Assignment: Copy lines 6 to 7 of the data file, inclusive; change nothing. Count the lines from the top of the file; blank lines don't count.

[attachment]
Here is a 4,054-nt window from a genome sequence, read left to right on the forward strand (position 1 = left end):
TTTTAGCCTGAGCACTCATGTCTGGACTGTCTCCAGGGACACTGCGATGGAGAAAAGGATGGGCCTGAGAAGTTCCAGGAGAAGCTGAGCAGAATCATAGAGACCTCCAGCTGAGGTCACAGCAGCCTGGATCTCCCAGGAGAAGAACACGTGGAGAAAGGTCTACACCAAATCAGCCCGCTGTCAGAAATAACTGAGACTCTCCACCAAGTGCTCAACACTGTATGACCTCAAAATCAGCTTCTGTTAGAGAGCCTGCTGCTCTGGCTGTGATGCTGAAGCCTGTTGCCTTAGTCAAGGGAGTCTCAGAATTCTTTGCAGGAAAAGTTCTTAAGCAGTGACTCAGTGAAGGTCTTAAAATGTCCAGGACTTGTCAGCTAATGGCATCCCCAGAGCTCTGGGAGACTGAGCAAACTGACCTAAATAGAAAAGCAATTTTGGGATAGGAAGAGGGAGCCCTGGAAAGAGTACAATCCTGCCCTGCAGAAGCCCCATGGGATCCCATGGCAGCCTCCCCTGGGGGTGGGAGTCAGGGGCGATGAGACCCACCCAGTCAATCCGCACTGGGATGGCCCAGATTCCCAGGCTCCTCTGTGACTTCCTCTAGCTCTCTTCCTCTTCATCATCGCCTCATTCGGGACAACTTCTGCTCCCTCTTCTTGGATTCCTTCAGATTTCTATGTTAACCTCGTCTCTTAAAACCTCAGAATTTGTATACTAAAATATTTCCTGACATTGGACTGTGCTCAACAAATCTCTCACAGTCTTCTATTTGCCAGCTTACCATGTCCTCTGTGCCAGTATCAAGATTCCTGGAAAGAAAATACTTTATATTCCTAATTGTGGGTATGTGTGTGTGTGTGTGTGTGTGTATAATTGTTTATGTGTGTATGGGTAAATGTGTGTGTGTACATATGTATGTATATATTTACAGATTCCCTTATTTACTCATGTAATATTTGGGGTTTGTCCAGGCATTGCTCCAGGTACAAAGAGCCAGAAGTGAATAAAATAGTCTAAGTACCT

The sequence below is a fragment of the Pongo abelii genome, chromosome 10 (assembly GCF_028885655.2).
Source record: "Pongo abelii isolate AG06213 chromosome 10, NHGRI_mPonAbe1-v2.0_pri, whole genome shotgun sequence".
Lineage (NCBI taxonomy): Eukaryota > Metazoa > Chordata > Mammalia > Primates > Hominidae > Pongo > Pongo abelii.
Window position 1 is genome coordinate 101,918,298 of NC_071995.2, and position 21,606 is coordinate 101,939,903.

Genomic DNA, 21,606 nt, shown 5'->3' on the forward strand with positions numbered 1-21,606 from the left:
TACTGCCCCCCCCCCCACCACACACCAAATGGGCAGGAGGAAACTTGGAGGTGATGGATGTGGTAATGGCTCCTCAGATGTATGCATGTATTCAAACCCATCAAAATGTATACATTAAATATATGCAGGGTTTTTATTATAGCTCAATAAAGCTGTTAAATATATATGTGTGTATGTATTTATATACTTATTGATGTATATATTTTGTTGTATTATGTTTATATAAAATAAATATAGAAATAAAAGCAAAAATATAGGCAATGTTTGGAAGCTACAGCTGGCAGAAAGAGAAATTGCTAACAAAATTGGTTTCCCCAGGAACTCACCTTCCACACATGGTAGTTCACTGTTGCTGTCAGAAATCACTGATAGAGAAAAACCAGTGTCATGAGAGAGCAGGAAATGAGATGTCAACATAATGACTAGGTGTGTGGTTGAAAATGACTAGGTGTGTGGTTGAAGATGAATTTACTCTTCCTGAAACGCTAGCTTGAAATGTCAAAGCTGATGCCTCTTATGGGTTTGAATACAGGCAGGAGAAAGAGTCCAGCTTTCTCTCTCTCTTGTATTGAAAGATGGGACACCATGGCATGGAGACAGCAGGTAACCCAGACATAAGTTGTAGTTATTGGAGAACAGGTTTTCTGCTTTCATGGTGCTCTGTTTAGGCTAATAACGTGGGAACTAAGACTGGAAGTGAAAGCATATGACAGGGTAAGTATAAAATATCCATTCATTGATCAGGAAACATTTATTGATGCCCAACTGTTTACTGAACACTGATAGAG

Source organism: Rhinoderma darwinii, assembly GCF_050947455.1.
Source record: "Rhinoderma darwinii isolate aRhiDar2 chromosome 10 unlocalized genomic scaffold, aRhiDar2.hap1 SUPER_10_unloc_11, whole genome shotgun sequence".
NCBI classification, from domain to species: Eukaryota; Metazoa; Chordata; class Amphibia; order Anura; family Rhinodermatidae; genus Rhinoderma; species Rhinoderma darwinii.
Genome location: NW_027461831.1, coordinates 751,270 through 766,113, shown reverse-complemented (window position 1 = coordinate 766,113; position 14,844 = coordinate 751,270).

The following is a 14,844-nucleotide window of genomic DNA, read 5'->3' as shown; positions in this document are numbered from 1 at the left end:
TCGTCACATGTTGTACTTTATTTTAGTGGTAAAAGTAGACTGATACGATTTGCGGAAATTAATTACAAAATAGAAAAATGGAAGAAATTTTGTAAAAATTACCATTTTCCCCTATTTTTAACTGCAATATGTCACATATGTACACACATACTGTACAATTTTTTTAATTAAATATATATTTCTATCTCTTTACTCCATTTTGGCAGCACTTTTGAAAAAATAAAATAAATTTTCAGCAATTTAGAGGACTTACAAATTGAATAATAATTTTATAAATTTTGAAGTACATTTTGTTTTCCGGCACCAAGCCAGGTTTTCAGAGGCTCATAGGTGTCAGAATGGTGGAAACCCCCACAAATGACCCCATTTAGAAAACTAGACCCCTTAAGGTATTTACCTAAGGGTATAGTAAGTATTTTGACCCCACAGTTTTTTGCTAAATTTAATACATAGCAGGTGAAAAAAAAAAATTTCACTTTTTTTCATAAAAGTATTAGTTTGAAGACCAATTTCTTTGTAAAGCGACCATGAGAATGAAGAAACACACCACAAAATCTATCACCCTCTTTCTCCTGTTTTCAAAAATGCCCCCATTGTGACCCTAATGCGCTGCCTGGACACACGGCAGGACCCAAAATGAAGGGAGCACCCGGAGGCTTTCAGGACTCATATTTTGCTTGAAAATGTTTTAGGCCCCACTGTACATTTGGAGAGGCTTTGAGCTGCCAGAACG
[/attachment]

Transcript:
Window position 1 is genome coordinate 101,918,298 of NC_071995.2, and position 21,606 is coordinate 101,939,903.

Genomic DNA, 21,606 nt, shown 5'->3' on the forward strand with positions numbered 1-21,606 from the left: